Urban Homesteaders Driving Housing Markets - and Sustainability InitiativesBy Guest Blogger - Erin Vaughan
October 18, 2016
Urban homesteaders are inspired by urban agriculture and driven to a sustainable lifestyle...
Urban homesteaders are inspired by urban agriculture and driven to a sustainable lifestyle. They represent a small pocket of buyers whose aesthetic has slowly trickled out into the larger mainstream public, mirroring homebuyers’ growing interest in green homes and revitalization.
Although urban farming has previously been blamed for lackluster markets and high housing costs, it’s much more likely that the opposite is true. In fact, agricultural projects on vacant and undesirable lands in the rust belt have served to both foster community and spur economic development. The urban homesteading movement is not an official group, but an informal ethos shared by those homeowners who hope to reconnect to the land, energize flagging city properties, and support environmental projects through their homes.
As such, it’s difficult to find precise statistics about how these homeowners’ actions are shaping (or are shaped by) current housing trends. Still, the interests of homesteaders are compatible with those driving the housing market at large. Properties with green features, like renewable energy systems, energy-efficient features, and water-saving landscaping, tend to sell faster than their traditional counterparts.
Meanwhile, when UCLA investigated whether labeling a home as “green” affects its worth, they found it raised the selling price by about nine percent. And some consumer research indicates that young homeowners are more interested in gardening and other outdoor projects than previous generations, so you can see how the interests of urban homesteaders are reflective of the home buying population at large.
How to Integrate Urban Homesteading Ideas into Your Land Given the trends shaping the market, it’s a smart move, both socially and financially, to look into the thought behind urban homesteading. Many of the projects are designed with a home’s energy-efficiency in mind, meaning homeowners continually save money by reducing or totally eliminating utility bills. But there are also deeper benefits in community engagement and environmental improvement that are difficult to quantify.
- Buy Cheap. One of the major themes amongst homesteaders is to purchase land cheaply to avoid massive debts—and to bring new life to undesirable properties. Vacant, foreclosed, bank-owned, or just unattractive or non-traditional properties and homes are favorites, since they can often be bought for cut-throat prices. You can then take the money you save and turn it around to use on improvements.
- Build It Yourself—Or Fix Up the Existing Site With Sustainable Improvements. DIY building, modular homes, and other structures are popular, since this allows property owners to get the features they want, like thermal walls and other passive heating and cooling techniques that cut back or even eliminate the need for HVAC, or highly-advanced rain capture systems, that allow them to recycle runoff for bathing. Purchase a property or a fixer upper to get in on the trend.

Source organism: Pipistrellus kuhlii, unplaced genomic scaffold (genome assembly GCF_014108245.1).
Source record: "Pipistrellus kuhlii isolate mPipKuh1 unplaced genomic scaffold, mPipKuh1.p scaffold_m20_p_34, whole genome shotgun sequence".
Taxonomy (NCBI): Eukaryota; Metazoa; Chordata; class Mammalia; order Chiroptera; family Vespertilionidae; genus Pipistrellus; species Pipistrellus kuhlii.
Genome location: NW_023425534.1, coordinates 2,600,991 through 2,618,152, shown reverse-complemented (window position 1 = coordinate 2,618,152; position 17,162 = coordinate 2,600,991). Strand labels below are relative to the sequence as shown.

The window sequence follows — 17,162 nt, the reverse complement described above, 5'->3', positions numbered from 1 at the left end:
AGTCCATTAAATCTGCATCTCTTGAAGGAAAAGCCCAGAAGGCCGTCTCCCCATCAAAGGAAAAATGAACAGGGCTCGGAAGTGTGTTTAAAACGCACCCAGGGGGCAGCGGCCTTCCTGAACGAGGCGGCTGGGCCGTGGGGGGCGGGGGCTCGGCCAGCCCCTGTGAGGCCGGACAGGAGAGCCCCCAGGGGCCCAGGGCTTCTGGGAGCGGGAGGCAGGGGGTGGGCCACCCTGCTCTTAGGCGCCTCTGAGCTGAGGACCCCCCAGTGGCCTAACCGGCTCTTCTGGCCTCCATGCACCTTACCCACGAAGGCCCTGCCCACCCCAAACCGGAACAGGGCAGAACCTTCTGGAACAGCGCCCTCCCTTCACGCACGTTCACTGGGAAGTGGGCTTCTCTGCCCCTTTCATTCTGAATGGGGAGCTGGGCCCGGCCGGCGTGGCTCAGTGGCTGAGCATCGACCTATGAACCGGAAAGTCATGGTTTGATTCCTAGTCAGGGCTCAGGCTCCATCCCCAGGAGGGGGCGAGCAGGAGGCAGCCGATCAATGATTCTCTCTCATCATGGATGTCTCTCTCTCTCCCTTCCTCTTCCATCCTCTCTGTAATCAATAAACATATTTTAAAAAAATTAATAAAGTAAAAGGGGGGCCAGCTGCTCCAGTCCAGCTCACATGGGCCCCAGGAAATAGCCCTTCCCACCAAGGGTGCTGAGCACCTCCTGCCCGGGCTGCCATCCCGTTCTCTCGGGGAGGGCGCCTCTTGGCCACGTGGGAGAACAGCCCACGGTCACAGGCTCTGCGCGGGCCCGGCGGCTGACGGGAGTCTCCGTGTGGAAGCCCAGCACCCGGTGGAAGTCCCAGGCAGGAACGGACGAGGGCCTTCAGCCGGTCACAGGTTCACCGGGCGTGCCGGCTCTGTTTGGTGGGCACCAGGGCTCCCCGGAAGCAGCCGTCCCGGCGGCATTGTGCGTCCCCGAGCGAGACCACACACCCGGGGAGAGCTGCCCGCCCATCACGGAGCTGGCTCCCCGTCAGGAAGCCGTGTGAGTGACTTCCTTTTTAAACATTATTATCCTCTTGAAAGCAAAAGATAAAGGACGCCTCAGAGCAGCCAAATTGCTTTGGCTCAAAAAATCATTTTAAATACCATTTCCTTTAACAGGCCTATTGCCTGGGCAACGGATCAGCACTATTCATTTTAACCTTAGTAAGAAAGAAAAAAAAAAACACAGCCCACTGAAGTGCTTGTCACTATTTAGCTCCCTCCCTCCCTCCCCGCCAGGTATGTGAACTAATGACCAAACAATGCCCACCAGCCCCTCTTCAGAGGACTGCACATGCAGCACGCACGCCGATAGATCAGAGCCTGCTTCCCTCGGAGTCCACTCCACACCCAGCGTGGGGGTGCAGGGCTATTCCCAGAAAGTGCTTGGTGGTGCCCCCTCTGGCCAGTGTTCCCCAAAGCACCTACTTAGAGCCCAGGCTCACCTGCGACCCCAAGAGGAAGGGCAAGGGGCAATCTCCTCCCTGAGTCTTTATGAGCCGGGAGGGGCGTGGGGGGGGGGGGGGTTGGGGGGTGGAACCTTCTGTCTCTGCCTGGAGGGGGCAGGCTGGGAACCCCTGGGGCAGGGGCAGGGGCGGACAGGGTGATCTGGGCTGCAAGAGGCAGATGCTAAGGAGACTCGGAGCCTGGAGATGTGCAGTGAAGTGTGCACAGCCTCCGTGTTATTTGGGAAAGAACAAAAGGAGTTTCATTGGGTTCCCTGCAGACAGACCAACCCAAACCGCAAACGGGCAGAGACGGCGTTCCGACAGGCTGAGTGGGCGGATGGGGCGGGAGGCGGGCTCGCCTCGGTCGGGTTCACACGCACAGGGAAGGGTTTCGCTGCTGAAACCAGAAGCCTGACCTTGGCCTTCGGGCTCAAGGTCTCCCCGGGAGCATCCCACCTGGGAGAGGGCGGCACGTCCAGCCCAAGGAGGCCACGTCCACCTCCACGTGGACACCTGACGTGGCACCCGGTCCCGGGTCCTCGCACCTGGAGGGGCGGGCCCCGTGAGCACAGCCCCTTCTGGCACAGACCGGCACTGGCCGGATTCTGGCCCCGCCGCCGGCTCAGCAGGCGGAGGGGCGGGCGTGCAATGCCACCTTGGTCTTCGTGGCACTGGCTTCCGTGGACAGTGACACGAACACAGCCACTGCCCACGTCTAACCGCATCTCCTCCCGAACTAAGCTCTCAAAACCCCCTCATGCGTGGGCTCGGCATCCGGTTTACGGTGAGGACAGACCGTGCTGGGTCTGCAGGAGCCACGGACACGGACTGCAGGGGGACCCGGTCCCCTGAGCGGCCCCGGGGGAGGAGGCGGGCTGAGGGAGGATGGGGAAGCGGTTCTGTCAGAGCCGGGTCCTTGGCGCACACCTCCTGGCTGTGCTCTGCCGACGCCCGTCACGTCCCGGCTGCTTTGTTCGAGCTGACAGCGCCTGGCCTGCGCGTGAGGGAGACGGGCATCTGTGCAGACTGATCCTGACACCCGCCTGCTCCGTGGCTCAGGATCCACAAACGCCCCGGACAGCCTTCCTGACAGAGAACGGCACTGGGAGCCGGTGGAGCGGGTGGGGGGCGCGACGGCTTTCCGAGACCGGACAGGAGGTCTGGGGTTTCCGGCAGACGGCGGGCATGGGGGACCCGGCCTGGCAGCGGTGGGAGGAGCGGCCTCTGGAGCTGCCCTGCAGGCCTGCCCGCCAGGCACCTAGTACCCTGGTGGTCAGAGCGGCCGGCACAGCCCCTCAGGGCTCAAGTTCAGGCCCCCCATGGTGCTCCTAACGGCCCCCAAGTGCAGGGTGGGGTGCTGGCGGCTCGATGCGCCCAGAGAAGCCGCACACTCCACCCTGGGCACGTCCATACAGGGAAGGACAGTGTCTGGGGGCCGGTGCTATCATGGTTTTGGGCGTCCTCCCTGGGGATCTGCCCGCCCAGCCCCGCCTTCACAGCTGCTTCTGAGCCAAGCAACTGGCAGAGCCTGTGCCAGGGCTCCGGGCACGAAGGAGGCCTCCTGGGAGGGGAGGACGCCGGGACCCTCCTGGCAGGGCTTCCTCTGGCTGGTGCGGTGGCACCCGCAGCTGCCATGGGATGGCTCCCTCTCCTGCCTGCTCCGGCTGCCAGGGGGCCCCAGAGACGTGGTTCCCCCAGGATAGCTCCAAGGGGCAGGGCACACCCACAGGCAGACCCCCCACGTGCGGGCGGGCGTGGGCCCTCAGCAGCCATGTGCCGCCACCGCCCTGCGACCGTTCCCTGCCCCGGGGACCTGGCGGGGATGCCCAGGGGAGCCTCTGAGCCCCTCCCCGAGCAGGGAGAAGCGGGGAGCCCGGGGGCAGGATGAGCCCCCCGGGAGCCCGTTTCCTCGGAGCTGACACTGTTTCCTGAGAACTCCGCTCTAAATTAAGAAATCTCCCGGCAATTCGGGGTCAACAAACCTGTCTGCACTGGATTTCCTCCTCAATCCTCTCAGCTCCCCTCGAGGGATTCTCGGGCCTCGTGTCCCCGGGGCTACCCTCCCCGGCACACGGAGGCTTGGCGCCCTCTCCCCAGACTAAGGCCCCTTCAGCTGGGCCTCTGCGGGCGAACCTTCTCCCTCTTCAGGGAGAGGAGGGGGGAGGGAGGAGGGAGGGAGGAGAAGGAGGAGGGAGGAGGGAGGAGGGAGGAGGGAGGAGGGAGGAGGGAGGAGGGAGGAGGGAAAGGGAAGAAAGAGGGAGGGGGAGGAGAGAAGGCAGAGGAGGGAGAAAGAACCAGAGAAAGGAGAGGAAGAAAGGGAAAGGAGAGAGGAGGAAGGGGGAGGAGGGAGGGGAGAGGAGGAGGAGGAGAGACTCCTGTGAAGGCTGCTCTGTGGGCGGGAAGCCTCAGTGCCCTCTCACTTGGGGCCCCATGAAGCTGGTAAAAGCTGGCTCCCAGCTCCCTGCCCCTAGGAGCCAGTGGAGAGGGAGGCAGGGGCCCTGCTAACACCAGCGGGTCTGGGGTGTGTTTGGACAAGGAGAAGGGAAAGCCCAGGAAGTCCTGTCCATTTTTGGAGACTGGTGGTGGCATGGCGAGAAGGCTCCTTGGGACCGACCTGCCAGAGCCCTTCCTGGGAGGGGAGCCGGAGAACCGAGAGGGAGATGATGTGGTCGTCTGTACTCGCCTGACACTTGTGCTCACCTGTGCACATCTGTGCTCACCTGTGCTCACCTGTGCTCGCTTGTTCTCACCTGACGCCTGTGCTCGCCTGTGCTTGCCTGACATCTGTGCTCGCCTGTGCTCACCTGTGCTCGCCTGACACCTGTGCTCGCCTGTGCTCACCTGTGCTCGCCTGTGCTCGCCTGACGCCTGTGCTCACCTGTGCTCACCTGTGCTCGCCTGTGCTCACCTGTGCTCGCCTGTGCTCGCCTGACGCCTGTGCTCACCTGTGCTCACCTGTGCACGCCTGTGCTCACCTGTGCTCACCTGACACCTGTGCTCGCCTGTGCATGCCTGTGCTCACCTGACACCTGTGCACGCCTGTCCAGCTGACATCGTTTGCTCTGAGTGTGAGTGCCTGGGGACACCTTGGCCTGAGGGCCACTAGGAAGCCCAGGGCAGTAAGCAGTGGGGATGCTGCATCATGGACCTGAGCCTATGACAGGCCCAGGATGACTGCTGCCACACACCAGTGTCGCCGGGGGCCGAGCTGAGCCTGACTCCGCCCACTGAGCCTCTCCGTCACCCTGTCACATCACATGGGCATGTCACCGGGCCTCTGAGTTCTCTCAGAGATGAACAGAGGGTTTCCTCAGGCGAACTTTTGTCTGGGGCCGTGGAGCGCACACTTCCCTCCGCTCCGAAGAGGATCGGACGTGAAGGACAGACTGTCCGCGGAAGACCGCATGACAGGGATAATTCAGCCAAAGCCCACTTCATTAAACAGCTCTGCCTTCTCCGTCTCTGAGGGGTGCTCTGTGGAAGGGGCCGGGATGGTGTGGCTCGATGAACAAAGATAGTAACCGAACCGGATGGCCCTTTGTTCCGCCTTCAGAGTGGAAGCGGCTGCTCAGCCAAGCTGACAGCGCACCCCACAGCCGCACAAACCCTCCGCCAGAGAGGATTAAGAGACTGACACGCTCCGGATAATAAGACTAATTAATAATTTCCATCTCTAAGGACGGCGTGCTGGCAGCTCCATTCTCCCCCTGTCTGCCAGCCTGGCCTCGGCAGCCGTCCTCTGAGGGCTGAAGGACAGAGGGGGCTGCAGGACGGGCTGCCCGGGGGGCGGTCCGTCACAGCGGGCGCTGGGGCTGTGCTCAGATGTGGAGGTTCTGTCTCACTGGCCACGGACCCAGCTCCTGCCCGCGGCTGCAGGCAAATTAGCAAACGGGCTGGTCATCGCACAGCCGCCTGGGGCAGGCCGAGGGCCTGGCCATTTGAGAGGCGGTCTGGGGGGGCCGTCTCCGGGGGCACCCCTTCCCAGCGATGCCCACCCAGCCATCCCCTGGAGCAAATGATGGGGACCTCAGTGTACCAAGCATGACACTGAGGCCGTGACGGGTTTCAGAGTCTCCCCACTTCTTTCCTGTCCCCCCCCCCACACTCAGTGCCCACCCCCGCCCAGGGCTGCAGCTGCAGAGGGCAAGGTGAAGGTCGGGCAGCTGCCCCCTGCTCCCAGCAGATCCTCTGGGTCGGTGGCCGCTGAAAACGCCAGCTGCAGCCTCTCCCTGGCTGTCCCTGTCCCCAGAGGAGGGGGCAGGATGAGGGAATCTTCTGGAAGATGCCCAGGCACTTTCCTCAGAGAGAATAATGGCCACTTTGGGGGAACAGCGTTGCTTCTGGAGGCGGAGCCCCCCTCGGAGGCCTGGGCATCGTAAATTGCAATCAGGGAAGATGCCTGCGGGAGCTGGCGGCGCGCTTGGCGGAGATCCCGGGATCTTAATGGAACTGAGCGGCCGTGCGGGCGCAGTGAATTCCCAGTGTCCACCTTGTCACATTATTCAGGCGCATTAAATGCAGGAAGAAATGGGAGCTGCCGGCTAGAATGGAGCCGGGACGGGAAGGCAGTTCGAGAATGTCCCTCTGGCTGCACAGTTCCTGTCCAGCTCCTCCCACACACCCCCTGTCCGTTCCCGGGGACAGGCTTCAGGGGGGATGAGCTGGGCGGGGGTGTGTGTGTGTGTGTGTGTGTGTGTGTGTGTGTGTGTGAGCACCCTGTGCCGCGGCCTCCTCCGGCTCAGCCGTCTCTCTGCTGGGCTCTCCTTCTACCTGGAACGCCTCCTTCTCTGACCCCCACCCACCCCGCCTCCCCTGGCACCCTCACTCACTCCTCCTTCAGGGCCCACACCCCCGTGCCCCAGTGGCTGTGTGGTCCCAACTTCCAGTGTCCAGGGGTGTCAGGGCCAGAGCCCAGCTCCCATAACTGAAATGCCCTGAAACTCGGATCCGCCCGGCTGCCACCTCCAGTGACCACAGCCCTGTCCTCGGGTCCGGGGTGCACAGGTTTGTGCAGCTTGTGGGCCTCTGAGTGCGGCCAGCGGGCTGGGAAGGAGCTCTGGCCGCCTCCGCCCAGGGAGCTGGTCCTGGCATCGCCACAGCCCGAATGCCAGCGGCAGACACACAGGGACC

- Go Solar. Urban homesteaders overwhelmingly favor renewable installations, particularly off-grid systems, that allow them to generate their own energy, meaning they don’t have to rely on local power plants and grids for support. That fits right into the homesteader’s preference towards thrift, since many systems start paying for themselves in energy savings the day they’re installed.
- Invest in Ecological Improvements. While homesteaders are usually drawn to agricultural projects, they often use these projects as an opportunity to improve the land. For instance, aquaponic farming, which ironically has a much smaller water footprint, is a common technique, allowing homeowners to sustainably grow vegetables and other produce while farming fresh fish. Even a small edible garden will help you improve the land while generating fresh, pesticide-free produce.
- Build a Community. At the heart of the movement is community—homesteaders often donate or sell excess edibles back to local residents to help them secure access to fresh food, or participate in improvement projects in the area to revitalize the community at large. And they pass on what they’ve learned, teaching area children and interested adults how to be more self-sufficient.
About the Writer Erin Vaughan is a blogger, gardener and aspiring homeowner. She currently resides in Austin, TX where she writes full time for Modernize.com, with the goal of empowering homeowners with the expert guidance and educational tools they need to take on big home projects with confidence.